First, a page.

Global shipping giant Maersk completed its last cargo operation at a Russian port on May 2 and has now withdrawn all services into and out of the country.

Parent company AP Moller-Maersk’s decision to completely withdraw from the Russian market is proving costly.

Maersk has executed bookings already accepted since the invasion, while stopping all new bookings to and from Russia and Belarus, the company said.

But the Danish firm's disengagement from Russia has meant writing down all of its terminal, shipping and logistics assets in the country.

As a result, Maersk’s terminal division will take a $485 million (€460 million) hit on operating earnings in the first quarter.

In addition to individual shipping company decisions to cease moving goods to and from Russia, several countries have banned Russian vessels from landing at their ports.

On Feb. 28, the UK was the first nation to pass a law banning vessels with Russian connections from entering British ports. The day after, Norway and the EU announced they were considering a similar move.

Norway announced late last month it is banning Russian flagged vessels from docking at its ports as part of a new range of sanctions in response to Russia's war in Ukraine.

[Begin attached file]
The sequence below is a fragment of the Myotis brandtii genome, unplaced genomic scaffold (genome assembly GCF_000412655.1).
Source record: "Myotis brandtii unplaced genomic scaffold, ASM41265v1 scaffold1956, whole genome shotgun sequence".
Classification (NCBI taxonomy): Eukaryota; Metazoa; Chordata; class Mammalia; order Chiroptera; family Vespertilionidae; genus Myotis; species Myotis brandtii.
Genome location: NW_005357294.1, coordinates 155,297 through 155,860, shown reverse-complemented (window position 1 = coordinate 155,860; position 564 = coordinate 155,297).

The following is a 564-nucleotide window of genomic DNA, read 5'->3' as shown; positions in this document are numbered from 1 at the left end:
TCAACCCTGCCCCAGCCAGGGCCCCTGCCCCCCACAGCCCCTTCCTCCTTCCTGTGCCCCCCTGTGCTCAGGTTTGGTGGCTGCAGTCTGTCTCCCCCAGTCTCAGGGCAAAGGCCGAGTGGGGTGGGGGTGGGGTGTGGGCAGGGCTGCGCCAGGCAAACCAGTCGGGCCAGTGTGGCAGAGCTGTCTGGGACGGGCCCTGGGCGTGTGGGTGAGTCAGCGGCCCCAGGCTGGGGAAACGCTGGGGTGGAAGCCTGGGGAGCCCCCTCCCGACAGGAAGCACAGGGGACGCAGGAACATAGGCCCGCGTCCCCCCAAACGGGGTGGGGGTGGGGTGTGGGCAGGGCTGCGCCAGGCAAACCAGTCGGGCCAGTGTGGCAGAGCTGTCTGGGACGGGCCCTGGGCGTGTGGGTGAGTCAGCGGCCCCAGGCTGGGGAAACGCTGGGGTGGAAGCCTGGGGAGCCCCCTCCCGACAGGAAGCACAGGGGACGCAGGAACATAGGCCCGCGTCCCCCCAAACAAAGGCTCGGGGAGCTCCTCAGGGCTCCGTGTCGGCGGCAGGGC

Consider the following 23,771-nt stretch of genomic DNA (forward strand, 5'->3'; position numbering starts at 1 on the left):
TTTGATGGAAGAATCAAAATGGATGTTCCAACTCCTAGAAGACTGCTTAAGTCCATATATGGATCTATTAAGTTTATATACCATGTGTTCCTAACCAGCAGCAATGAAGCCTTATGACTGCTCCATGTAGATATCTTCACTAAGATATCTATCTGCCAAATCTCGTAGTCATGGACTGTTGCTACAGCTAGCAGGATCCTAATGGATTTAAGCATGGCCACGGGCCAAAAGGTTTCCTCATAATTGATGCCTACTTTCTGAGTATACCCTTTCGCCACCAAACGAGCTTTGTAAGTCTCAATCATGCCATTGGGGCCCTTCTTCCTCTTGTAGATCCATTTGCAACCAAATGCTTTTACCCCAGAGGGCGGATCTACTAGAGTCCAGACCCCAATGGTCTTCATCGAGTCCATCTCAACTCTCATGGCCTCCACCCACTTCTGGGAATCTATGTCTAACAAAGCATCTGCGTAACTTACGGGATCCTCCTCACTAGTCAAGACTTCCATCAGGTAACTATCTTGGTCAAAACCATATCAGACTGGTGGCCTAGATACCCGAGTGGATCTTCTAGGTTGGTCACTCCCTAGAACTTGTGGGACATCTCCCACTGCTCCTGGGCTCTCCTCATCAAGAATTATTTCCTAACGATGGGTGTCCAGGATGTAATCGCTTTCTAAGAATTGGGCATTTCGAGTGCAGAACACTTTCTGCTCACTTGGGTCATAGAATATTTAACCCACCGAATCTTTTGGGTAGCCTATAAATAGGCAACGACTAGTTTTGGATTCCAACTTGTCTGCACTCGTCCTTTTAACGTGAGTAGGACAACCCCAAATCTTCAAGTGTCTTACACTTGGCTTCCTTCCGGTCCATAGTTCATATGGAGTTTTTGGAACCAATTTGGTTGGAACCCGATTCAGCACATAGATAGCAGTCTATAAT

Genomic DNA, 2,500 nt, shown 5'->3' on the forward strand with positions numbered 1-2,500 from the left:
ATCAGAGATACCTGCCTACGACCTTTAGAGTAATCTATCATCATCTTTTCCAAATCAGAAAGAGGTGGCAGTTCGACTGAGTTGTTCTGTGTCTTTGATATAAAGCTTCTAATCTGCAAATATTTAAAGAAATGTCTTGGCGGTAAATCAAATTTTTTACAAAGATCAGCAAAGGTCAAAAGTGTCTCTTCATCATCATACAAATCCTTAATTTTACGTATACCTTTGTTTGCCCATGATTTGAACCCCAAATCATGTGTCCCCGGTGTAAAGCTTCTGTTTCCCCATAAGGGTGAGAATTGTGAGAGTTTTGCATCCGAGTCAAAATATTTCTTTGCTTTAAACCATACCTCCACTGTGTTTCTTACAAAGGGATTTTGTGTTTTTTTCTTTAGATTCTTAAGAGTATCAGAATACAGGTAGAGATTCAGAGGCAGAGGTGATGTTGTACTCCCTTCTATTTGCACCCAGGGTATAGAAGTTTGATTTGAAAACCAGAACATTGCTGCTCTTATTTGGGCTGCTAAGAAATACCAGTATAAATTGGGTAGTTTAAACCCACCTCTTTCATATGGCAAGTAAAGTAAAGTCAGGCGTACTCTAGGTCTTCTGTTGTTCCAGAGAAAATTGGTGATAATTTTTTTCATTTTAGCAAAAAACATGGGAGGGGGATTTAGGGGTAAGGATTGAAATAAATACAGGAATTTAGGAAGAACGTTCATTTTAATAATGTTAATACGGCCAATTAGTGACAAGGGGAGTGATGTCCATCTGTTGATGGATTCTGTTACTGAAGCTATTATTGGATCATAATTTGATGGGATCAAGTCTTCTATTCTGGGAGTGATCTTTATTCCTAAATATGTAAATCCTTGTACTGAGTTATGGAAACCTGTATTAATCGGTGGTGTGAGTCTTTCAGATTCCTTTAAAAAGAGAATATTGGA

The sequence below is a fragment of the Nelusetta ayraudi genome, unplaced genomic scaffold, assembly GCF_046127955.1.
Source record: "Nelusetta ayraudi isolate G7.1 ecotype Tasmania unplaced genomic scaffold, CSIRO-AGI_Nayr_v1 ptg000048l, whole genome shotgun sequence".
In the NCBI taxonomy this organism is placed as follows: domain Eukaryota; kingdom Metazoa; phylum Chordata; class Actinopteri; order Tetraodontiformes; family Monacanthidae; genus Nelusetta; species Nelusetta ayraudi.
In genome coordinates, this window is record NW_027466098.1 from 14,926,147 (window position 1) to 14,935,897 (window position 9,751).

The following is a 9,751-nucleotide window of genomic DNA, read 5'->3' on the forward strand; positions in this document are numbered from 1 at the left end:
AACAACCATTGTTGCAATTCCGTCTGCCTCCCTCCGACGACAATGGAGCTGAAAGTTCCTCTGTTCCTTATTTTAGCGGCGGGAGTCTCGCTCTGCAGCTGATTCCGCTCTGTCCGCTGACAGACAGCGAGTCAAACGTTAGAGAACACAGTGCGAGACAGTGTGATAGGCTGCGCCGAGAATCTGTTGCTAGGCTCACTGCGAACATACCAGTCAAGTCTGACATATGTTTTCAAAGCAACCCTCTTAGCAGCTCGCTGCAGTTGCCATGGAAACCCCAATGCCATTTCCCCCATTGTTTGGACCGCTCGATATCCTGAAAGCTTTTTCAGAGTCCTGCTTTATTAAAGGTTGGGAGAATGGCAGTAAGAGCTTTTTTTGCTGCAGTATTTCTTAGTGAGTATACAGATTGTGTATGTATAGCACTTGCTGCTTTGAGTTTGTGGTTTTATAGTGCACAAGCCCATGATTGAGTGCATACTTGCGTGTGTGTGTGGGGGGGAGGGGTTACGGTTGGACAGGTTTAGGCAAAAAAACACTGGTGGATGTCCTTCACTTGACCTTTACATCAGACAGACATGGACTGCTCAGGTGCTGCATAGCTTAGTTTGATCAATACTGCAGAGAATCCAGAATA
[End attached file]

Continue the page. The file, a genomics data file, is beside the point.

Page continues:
Fishing vessels, however, are exempt from the ban and will be allowed to dock as normal for commercial and research purposes.

The Russian disruptions have only made shipping and logistics woes for the seafood industry worse.

Since the onset of the global COVID-19 pandemic more than two years ago, the seafood industry has suffered from soaring shipping rates and reduced shipping options as firms from all industries have battled for space aboard vessels.

Despite the write-downs this week, AP Moller-Maersk reported another record quarter as the container shipping gravy train continues to roll.

The listed liner shipping giant saw EBITDA more than double in the first quarter to $9.1 billion (€8.6 billion) as revenues rose to 55 percent to $19.3 billion (€18.3 billion).

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